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In preparation for hiking the famous / infamous Cactus to Clouds (C2C) hike this season, I did a preparatory hike last February about which I posted about here, exploring the bottom side of the trail. This last weekend I went back, took the tram to the top and found where the trail ends. I hiked down about 0.8 miles and descended 877 vertical feet from the top ridge. The top end is known to be the steepest and also the most dangerous in bad weather, that being snow and ice.

I hiked this section just to see what it was like, so I didn’t have to worry about getting lost on my way up when I’d be the most exhausted, tired, possibly dehydrated and all around not as sure-footed.

The weather was cloudy and much of the time I didn’t see much but the trail ahead of me. Here are a few pictures. You can enlarge them by clicking on them:

C2C - tram up

I took this photo from the tram riding up. We’re about half-way up here. You can see the cables disappearing into the clouds. The mountain station is above these clouds, actually in sunshine.

C2C - trail

Once on the trail, I found it quite rough and in some areas not too well defined. Can you see the trail in this photograph? Occasionally I had to stop, backtrack a few steps, when I found myself in the rocks or brush or on a slope with no obvious place to go. I can see how this would get very tricky in fresh snow. Without a GPS guiding the way, it would be a disaster to be trapped here.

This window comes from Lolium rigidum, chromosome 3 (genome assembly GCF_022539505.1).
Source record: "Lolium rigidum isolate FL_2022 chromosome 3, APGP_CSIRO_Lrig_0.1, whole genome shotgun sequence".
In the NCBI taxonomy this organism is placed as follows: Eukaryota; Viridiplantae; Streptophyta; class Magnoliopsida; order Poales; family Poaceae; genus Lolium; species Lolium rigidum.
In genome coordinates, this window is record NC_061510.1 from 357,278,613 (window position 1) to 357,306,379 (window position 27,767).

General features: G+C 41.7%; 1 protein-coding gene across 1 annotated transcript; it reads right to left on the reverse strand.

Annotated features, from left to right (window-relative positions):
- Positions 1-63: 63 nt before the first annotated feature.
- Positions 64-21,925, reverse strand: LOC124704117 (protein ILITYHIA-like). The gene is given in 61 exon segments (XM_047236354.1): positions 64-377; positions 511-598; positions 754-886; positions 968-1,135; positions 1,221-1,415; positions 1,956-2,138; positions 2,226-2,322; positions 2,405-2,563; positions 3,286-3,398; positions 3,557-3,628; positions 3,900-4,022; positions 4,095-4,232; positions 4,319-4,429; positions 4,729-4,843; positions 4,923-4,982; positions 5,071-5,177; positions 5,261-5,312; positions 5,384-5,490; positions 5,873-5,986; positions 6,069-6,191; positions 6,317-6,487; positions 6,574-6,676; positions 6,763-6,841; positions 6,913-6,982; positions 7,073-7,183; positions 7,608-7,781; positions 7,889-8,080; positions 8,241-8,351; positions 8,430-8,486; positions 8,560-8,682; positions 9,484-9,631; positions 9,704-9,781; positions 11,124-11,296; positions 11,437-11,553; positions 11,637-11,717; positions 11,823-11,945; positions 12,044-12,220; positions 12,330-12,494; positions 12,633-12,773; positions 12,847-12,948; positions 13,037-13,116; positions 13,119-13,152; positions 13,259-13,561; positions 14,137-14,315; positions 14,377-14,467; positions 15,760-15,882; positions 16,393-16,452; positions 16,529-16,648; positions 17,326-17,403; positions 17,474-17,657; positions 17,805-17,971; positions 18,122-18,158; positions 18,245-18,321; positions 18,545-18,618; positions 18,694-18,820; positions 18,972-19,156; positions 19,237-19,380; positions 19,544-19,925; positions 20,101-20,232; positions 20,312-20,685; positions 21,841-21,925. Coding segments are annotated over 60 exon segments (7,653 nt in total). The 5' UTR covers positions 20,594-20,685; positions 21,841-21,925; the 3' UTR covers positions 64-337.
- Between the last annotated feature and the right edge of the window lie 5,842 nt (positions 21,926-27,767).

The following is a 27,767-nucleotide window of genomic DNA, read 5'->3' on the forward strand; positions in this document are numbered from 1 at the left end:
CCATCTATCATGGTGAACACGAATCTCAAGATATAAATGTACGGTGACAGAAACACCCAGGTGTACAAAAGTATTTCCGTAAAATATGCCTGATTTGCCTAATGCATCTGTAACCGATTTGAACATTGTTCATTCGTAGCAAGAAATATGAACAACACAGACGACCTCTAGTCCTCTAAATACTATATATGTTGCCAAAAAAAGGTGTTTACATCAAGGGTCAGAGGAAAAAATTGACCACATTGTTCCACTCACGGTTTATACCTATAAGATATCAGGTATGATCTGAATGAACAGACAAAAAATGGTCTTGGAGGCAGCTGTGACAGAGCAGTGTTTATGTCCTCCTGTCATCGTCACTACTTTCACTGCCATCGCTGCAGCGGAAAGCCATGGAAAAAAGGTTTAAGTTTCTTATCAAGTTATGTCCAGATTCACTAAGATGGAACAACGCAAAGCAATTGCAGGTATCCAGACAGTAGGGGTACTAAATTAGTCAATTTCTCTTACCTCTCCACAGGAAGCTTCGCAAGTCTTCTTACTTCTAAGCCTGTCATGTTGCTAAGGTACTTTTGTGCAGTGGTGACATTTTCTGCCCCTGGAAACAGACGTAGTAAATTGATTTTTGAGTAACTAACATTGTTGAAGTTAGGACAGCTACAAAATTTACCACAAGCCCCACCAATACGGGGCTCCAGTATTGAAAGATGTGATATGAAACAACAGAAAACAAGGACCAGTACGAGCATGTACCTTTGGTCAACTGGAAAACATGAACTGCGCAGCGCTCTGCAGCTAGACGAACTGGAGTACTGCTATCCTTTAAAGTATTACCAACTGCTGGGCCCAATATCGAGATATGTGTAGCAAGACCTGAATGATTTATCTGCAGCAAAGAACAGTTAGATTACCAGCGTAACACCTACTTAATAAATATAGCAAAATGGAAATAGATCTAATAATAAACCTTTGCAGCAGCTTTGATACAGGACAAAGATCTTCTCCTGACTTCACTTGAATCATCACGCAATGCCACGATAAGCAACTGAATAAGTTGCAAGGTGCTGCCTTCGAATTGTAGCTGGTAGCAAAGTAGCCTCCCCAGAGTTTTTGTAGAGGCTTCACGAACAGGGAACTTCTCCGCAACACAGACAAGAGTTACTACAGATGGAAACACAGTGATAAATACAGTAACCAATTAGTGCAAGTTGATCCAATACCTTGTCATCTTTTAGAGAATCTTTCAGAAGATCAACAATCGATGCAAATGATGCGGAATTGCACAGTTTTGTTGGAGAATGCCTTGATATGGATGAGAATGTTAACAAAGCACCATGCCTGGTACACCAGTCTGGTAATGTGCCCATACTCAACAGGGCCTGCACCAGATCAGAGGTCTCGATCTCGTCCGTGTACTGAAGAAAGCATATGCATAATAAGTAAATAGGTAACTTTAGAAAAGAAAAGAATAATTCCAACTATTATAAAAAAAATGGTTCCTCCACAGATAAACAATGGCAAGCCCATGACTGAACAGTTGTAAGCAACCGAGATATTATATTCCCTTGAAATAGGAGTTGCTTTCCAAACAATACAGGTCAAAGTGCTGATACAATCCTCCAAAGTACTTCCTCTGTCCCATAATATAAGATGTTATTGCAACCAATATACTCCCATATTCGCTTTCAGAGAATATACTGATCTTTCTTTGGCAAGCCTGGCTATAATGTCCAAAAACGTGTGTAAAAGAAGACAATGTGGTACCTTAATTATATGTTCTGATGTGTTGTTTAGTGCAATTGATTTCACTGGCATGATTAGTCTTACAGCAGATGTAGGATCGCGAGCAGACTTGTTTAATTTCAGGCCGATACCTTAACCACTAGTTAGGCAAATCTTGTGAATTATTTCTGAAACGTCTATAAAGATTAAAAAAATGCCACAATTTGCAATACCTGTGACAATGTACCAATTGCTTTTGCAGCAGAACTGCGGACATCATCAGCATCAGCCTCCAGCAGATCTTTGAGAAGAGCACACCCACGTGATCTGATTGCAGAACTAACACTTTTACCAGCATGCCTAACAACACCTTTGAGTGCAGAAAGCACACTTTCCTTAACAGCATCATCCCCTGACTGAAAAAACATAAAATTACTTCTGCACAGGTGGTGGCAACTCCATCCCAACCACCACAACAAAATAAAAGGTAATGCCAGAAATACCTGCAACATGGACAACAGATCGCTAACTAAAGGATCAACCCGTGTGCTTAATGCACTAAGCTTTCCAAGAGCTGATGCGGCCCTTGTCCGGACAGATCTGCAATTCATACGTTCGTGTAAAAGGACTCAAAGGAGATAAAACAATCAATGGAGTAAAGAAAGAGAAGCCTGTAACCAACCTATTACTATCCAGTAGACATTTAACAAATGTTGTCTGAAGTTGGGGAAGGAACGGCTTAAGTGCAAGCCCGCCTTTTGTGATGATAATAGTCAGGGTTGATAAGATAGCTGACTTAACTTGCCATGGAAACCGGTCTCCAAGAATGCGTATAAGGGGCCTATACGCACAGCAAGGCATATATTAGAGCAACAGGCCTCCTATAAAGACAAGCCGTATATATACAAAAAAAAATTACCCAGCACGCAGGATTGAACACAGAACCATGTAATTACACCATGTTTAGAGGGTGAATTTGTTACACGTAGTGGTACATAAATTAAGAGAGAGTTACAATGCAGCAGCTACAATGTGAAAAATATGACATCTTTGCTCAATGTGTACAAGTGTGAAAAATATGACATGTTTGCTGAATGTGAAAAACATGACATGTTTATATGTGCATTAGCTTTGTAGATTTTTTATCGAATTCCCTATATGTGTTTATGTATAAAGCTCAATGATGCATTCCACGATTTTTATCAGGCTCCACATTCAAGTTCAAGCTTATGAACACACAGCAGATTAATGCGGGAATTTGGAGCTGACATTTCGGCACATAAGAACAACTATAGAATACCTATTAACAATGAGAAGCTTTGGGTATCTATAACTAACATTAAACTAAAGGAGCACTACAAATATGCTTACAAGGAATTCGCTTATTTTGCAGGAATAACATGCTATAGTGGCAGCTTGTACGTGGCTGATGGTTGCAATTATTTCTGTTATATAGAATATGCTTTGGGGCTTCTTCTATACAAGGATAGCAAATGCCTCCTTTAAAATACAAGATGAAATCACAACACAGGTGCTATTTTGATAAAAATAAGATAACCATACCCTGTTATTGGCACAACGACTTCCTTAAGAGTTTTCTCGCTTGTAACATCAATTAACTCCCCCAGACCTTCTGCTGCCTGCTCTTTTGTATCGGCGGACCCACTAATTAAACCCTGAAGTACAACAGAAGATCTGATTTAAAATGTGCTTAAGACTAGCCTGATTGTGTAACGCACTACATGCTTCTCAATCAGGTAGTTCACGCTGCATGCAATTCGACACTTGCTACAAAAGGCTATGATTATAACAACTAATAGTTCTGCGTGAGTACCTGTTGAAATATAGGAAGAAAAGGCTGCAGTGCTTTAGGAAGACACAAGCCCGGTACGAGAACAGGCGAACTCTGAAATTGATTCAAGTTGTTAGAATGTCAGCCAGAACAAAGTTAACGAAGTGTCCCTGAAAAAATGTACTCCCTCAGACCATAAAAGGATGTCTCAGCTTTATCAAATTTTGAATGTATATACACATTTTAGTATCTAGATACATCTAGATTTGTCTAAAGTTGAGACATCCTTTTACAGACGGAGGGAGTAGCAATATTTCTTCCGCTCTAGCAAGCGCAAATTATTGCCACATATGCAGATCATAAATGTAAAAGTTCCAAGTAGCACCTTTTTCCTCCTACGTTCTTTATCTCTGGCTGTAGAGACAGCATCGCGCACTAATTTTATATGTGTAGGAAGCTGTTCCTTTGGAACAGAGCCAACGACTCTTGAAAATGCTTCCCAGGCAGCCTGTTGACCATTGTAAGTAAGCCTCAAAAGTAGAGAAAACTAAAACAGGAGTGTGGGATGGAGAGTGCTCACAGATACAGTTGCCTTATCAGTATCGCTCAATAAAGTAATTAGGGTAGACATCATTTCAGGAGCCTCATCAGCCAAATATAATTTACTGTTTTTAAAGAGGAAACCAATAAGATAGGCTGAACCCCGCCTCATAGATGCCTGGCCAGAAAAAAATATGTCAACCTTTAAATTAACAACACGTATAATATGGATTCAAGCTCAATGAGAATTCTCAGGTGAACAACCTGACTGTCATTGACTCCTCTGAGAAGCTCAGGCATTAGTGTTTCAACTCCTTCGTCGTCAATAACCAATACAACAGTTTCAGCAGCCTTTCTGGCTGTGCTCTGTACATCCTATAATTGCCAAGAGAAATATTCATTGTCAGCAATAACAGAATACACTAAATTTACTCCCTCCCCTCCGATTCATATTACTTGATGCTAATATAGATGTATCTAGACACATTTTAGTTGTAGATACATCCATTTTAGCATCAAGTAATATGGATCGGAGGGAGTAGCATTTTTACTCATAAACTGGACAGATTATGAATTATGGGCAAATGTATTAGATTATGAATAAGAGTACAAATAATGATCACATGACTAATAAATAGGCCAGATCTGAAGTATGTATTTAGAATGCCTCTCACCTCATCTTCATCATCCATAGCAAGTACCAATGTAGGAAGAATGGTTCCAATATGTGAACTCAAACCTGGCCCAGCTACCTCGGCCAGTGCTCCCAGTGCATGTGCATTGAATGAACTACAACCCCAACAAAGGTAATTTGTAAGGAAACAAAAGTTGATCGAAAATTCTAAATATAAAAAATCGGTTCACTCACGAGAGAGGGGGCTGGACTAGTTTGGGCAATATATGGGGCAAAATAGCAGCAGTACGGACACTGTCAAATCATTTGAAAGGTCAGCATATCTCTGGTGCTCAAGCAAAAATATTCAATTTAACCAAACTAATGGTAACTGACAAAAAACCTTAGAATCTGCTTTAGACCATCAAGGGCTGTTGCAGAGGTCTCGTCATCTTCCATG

C2C - view

The clouds were dramatic. Here is a typical view from the trail.

Once I got to exactly 7,500 feet (I started from the ridge at 8,377), after descending for about an hour, I decided the weather looked too dangerous to go on. So I took this video so you can get a feel of it. The clouds actually moved this fast. It was very dramatic.

After I turned around, it took me about an hour to climb back up to the ridge. I then took the Desert View Trail for some dramatic views down the mountain to Palm Springs, over 8,000 feet below. Here is one picture:

C2C - looking down

On the way down in the tram, I was well positioned to take a video of the opposite tram car coming up. This tram has two cars. They are both parked at the top and bottom at the same time and loaded. Then, as one goes up,  the other comes down. They meet in the middle. When the two cars meet, the rider has a unique opportunity to actually gauge the speed of the cars approaching each other. Here is the video:

After this exploratory hike, I think I am ready to do the full C2C, from Palm Springs at 400 feet to the mountain station at 8,600 feet. That’ll be enough. Next time, all the way to the peak at 10,800. But that’s another project.

 

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